Three military veterans residing at Hemet Village retirement home were recently flown to Washington by the Honor Flight Network San Diego to thank them for their faithful service to the nation.
The veterans are Russell Jacobs, Marv Nottingham and Mark Renaud who served in World War II and the Korean War.
Each year, the Honor Flight Network selects a number of veterans from World War II, the Korean War and the Vietnam War to board flights to Washington where they visit the Arlington National Cemetery, military monuments and museums and are given special recognition. The visits are free to the veterans.
Russell said his experience was a roller coaster of emotions and shared a little of it on his return.
“As we deplaned and entered the concourse and descended the escalator, we were welcomed by a crowd of about a thousand people, families and friends. Coast Guard, Marine and Navy Color Guards and groups of kids in school uniforms, scout troops, everyone waving flags and shouting welcomes,” Russell said. “It was loud and wonderful. A young girl with a truly powerful voice sang patriotic songs. Grannies in wheelchairs, husky guys with kids on their shoulders and young mothers with babes in arms, hugs and kisses and fist pumps all-around. It was beyond belief, just stunning.”
Mark Renaud was accompanied by his son, Bryce Renaud. Bryce Renaud served as his “guardian” during the trip. One incident stood out to Mark Renaud, and he shared his thoughts:
“As my son, Bryce and I stood at the Marine Memorial, I asked a man if he’d kindly take a photograph of my son and I in front of the memorial. He was visiting the memorial with his family. The man said he’d be happy to take our photo. Then, after he captured the moment for us, he said, ‘May I ask a favor from you?’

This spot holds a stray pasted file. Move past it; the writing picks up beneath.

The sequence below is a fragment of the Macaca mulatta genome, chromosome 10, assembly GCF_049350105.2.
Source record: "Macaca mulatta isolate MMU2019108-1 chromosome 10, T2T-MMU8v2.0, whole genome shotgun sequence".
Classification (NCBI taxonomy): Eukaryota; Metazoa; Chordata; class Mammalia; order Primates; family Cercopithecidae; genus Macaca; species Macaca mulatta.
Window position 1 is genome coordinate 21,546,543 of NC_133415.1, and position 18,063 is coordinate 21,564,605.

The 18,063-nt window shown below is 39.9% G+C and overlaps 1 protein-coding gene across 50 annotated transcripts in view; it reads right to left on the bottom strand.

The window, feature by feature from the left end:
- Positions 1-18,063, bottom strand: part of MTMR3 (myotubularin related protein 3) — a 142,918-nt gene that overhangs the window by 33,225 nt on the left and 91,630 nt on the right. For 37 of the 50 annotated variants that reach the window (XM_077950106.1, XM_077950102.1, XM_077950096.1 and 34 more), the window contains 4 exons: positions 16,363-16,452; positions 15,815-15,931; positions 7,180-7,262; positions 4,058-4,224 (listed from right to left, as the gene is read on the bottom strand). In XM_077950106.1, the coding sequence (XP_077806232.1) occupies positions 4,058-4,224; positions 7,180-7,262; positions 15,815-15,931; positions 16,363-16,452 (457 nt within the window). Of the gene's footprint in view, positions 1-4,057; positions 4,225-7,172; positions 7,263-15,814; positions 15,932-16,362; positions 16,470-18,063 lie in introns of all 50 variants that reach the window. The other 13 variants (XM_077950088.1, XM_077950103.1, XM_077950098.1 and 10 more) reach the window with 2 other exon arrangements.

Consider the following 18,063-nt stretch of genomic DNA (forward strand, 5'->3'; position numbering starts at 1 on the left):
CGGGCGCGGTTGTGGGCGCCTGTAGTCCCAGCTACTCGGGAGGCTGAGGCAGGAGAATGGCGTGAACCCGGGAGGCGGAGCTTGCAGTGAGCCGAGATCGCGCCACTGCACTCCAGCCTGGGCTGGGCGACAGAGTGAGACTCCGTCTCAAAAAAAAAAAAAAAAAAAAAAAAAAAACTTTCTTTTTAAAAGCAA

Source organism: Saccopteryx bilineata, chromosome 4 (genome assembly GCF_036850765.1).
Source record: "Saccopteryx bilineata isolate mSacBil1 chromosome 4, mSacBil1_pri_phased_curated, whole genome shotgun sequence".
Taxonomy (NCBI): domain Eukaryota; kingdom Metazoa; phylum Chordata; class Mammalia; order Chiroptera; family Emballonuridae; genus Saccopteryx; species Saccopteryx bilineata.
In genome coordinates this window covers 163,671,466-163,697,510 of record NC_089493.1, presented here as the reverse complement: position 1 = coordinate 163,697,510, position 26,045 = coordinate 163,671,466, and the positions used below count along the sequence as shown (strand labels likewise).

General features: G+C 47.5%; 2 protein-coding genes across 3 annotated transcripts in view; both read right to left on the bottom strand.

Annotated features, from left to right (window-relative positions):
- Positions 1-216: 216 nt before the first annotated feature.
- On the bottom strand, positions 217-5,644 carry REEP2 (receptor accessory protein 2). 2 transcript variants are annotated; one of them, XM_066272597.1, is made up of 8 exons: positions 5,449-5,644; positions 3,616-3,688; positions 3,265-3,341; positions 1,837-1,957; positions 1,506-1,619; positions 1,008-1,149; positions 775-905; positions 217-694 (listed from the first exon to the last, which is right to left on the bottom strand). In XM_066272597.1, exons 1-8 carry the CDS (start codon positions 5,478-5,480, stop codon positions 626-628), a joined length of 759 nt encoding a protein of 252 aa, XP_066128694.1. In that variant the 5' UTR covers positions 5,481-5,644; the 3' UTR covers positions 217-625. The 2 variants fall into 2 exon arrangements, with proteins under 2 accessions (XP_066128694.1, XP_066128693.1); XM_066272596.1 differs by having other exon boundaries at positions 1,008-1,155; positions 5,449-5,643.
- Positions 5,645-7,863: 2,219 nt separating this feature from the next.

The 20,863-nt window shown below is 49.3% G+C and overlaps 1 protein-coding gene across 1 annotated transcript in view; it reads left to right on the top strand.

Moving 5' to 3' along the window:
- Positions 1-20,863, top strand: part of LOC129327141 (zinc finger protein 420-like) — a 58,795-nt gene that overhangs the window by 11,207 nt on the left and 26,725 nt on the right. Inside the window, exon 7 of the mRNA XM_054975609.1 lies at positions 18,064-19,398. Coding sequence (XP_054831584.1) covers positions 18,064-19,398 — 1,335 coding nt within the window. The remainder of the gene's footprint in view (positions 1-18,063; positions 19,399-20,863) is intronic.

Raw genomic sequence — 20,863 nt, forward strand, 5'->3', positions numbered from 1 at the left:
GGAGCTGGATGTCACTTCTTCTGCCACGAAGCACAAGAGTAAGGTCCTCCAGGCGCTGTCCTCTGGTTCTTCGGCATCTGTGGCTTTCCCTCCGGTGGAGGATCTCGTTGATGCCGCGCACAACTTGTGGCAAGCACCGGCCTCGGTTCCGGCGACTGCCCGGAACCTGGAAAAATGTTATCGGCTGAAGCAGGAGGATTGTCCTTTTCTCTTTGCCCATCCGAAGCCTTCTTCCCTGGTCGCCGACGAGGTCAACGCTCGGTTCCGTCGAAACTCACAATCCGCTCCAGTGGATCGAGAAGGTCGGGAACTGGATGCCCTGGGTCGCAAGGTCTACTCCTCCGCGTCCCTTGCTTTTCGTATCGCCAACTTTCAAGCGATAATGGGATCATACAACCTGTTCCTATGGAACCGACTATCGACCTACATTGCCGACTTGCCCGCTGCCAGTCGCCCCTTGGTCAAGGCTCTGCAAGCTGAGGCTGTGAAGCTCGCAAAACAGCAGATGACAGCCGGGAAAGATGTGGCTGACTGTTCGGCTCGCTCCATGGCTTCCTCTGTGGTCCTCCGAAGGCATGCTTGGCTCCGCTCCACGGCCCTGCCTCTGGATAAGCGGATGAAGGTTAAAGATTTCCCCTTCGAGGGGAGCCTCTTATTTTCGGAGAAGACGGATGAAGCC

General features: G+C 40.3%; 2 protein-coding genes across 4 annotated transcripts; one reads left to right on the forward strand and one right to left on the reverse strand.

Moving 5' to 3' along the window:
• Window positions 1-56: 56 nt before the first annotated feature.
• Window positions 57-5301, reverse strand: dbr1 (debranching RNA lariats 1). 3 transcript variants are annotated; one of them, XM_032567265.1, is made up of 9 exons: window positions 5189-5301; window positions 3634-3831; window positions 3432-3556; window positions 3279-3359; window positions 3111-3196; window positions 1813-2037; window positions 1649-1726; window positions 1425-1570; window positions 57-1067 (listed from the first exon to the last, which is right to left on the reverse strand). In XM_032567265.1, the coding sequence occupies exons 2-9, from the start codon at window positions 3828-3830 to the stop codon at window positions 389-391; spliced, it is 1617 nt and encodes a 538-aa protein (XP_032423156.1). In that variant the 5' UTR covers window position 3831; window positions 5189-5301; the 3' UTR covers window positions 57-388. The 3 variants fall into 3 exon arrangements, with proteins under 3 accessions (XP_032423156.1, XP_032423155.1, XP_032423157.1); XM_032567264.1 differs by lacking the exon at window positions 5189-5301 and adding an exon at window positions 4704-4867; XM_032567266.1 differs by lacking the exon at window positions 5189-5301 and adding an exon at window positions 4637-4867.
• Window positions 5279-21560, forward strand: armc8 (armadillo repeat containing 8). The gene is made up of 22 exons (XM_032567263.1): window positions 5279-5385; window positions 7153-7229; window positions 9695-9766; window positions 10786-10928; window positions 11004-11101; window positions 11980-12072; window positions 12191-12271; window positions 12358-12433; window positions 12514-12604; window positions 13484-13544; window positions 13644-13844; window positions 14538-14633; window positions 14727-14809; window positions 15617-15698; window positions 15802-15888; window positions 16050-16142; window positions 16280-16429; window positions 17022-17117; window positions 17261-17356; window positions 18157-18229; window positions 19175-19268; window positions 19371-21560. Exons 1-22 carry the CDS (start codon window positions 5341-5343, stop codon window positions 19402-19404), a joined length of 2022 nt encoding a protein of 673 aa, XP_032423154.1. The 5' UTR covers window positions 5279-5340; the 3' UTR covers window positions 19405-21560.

“I said, ‘Of course.’ He wanted me to take a photo with his 16-year-old son. It struck me as so respectful and kind that his young son wanted a photo of us together. It made my heart feel good to know that there are young people who respect those who served to protect our freedom,” Mark Renaud said.
Shared stories, meeting new friends and experiencing the fellowship of military service to the country and their stories are repeated by many veterans who participate in an Honor Flight trip.
Earlier this year, another Village veteran, Marv Nottingham took the Honor Flight and had an unforgettable experience, he said. Nottingham visited the Marine Corps War Memorial, which is dedicated to all U.S. Marine Corps personnel who died in defense of the United States since 1775.
He said it was an emotional moment. Having served in the United States Navy, Nottingham worked as a bulldozer operator for the 133rd Seabee Battalion. The group was attached to the 4th Marine Division. In January 1945, the battalion was shipped to Iwo Jima. On D-Day, Feb. 19, 1945, the 18-year old Nottingham and his Seabee battalion were put ashore with the task of clearing debris from the beach. His battalion suffered 42% casualties from Japanese mortars. Nottingham was awarded the Bronze Star for valor.
The Honor Flight Network is a nonprofit organization, and public donations enable the Honor Flight Network to continue its mission to transport veterans to Washington to visit their memorials.
The Honor Flight Network was co-founded by Earl Morse, the son of a Korean and Vietnam War veteran, and Jeff Miller, a small-business owner and son of a World War II veteran.
There are now Honor Flight Network regional hubs across the United States. At the end of 2017 the network had escorted over 200,000 veterans to their memorials, free of cost to the veterans.
According to the Department of Veterans Affairs, an estimated 640 World War II veterans die each day. Time is running out to express thanks to these brave men and women who served, Honor Flight Network said.
“They fought together as brothers in arms; they died together and now they sleep side by side. To them we have a solemn obligation.” – Admiral Chester W. Nimitz
The Village, an active 60-plus Life Plan Community that offers three levels of care within the same campus. Contact www.thevillageriversidecounty.com.
Tony Ault can be reached by email at firstname.lastname@example.org.